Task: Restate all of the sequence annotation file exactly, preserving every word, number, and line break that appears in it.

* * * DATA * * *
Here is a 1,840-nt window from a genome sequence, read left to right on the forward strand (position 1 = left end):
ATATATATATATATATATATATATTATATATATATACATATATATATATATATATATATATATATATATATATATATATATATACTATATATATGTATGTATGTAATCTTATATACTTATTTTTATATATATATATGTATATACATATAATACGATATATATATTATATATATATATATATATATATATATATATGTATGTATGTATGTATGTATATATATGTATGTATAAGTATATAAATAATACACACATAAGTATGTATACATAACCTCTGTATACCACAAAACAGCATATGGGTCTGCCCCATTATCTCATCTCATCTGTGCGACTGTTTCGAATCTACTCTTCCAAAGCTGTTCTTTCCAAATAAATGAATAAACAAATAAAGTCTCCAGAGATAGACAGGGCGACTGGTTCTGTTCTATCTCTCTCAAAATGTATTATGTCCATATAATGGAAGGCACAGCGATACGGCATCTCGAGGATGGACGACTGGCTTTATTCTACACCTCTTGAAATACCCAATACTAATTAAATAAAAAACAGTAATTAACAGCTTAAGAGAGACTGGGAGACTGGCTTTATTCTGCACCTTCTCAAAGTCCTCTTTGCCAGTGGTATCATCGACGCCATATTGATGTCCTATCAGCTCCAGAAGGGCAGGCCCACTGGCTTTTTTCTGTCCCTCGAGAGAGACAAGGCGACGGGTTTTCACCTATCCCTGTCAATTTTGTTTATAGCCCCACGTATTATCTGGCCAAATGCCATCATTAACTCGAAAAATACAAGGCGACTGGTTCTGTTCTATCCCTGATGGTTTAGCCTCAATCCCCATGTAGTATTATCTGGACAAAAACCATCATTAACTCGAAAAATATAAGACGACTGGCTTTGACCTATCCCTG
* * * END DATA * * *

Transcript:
Here is a 1,840-nt window from a genome sequence, read left to right on the forward strand (position 1 = left end):
ATATATATATATATATATATATATTATATATATATACATATATATATATATATATATATATATATATATATATATATATATATACTATATATATGTATGTATGTAATCTTATATACTTATTTTTATATATATATATGTATATACATATAATACGATATATATATTATATATATATATATATATATATATATATATGTATGTATGTATGTATGTATATATATGTATGTATAAGTATATAAATAATACACACATAAGTATGTATACATAACCTCTGTATACCACAAAACAGCATATGGGTCTGCCCCATTATCTCATCTCATCTGTGCGACTGTTTCGAATCTACTCTTCCAAAGCTGTTCTTTCCAAATAAATGAATAAACAAATAAAGTCTCCAGAGATAGACAGGGCGACTGGTTCTGTTCTATCTCTCTCAAAATGTATTATGTCCATATAATGGAAGGCACAGCGATACGGCATCTCGAGGATGGACGACTGGCTTTATTCTACACCTCTTGAAATACCCAATACTAATTAAATAAAAAACAGTAATTAACAGCTTAAGAGAGACTGGGAGACTGGCTTTATTCTGCACCTTCTCAAAGTCCTCTTTGCCAGTGGTATCATCGACGCCATATTGATGTCCTATCAGCTCCAGAAGGGCAGGCCCACTGGCTTTTTTCTGTCCCTCGAGAGAGACAAGGCGACGGGTTTTCACCTATCCCTGTCAATTTTGTTTATAGCCCCACGTATTATCTGGCCAAATGCCATCATTAACTCGAAAAATACAAGGCGACTGGTTCTGTTCTATCCCTGATGGTTTAGCCTCAATCCCCATGTAGTATTATCTGGACAAAAACCATCATTAACTCGAAAAATATAAGACGACTGGCTTTGACCTATCCCTG